Meanwhile, Prime Minister Wilfrid Laurier enthusiastically encouraged the development of a third transcontinental railway by the Grand Trunk company, now led by Charles M. Hays. Although it would have made sense for the GTR to co-operate with the Canadian Northern company, mutual jealousies made such co-operation difficult. Therefore, the federal government itself decided to build a line from Winnipeg to Moncton (the National Transcontinental Railway or NTR) and to lease it to the GTR on completion. The NTR was built through the expanse of northern Quebec and Ontario in hopes of encouraging development there; begun in 1905, it was completed in 1913 at a cost of $160 million. The GTR’s subsidiary, the Grand Trunk Pacific (GTP), constructed the more profitable line westward from Winnipeg. The GTP began construction in 1906 and was completed in 1914 through the Yellowhead Pass and along the spectacular Skeena River valley to Prince Rupert, BC.
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In 1912, more than 7,000 immigrant workers on the Canadian Northern Railway and the Grand Trunk Pacific Railway went on strike in British Columbia. Led by the Industrial Workers of the World, they demanded better living conditions in their work camps, including sanitation and a minimum wage. The workers’ demands were largely refused. The provincial government used violence and mass arrests to break the strikes. (See Fraser River Railway Strikes.)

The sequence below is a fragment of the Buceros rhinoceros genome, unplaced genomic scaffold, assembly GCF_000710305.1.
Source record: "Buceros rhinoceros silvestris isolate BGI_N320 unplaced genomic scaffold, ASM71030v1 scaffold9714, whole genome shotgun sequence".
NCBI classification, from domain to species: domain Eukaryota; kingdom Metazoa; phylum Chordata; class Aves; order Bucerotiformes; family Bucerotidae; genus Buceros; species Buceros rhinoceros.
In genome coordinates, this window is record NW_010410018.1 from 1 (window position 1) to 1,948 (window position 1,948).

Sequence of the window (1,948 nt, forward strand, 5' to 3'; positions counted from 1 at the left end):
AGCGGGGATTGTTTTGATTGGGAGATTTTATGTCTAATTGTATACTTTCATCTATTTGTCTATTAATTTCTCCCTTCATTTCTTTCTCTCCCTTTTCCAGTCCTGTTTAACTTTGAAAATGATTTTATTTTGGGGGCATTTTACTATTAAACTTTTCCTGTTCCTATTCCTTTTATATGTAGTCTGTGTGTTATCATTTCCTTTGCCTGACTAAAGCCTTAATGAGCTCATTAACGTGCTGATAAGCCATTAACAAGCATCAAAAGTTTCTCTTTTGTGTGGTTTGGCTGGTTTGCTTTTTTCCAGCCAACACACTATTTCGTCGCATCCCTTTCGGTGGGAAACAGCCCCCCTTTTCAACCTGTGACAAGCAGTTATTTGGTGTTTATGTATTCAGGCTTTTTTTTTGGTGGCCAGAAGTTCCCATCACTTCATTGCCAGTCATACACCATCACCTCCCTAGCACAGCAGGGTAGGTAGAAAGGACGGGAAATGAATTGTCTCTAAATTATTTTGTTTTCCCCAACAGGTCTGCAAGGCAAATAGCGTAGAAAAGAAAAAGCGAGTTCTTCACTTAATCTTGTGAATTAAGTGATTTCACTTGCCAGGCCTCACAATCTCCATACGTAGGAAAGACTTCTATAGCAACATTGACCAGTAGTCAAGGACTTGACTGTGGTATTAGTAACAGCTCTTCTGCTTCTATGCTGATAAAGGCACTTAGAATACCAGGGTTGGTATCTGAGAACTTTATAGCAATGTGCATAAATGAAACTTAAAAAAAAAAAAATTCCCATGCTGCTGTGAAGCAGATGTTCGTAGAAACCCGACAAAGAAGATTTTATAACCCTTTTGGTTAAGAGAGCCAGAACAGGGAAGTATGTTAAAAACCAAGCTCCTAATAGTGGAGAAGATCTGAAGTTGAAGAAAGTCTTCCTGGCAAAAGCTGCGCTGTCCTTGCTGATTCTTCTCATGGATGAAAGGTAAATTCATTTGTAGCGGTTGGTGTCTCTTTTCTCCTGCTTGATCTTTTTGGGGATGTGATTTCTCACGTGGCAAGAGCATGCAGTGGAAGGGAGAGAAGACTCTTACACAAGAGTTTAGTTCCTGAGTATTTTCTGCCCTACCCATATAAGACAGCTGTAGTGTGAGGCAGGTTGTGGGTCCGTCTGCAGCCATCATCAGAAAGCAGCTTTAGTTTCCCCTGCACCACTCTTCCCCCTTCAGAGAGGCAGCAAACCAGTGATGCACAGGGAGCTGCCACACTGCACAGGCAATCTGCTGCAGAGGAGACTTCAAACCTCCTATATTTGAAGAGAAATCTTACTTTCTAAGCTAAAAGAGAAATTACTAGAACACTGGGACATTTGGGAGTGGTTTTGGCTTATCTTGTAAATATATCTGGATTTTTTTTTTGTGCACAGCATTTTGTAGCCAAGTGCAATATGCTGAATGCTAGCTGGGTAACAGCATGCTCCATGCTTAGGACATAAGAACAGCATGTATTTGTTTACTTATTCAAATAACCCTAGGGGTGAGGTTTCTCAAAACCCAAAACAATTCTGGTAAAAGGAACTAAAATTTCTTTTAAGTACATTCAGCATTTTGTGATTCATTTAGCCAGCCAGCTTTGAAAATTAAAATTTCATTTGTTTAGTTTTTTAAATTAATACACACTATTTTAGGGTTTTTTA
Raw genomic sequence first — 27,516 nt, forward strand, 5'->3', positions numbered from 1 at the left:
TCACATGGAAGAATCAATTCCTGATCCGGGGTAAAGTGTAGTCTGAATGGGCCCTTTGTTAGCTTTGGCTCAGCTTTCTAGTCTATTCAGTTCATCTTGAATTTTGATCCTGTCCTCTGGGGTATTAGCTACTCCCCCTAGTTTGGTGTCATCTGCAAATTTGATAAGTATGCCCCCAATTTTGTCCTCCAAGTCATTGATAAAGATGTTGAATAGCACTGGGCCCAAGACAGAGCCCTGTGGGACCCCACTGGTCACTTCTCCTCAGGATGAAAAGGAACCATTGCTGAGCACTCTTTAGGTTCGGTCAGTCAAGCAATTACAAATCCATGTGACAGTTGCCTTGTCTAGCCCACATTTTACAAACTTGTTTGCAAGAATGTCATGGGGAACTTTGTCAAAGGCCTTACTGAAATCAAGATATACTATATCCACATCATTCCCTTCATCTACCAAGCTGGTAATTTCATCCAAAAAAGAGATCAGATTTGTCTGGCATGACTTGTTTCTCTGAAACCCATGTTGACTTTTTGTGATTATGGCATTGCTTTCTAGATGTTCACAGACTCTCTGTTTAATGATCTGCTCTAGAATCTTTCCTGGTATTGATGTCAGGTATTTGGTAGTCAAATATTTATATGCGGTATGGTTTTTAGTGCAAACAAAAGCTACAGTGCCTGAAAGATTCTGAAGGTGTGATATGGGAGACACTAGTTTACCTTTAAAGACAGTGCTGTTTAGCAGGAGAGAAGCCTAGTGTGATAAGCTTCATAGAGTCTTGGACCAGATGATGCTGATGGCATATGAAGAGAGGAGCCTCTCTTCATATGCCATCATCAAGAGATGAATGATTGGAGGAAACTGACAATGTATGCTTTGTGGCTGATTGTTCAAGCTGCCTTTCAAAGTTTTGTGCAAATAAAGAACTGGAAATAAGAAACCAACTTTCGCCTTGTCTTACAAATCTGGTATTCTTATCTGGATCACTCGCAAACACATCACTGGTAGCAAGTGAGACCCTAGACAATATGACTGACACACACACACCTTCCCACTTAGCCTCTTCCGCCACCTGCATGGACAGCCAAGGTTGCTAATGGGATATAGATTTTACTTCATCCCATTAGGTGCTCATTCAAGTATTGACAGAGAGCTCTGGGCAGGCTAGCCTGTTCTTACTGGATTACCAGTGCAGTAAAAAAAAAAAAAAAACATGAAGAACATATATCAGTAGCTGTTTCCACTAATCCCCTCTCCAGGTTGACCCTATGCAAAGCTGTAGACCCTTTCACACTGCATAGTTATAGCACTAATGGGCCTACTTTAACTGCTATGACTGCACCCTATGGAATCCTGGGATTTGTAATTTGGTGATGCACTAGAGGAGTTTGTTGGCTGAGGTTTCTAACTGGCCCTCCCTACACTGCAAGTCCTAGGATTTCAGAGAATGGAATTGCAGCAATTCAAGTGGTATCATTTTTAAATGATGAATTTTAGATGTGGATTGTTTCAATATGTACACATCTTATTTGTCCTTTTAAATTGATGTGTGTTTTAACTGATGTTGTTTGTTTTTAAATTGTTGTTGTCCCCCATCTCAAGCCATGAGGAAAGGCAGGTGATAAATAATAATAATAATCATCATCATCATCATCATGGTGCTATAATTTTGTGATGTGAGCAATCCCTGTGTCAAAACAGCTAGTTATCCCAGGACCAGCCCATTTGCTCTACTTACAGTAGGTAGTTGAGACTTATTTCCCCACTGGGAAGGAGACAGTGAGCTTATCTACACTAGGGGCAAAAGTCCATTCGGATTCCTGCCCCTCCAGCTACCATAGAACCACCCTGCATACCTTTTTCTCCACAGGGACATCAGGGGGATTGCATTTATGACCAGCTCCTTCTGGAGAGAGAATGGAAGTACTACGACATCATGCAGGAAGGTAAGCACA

The ill-planned proliferation of railways proved disastrous. Rumours of outrageous patronage in the building of the NTR were later confirmed. The Canadian Northern and GTP were constantly begging aid from the public purse. The First World War delivered the knockout blow, ending immigration and stifling the flow of British capital. In confusion and frustration, Prime Minister Robert Borden called a royal commission, headed by Sir Henry Drayton and British financier W.M. Acworth, which in May 1917 recommended the nationalization of all railways except the CPR. By the 1920s, the Canadian Northern, Intercolonial, Grand Trunk Railway and Grand Trunk Pacific were brought together to form the Canadian National Railways (CNR).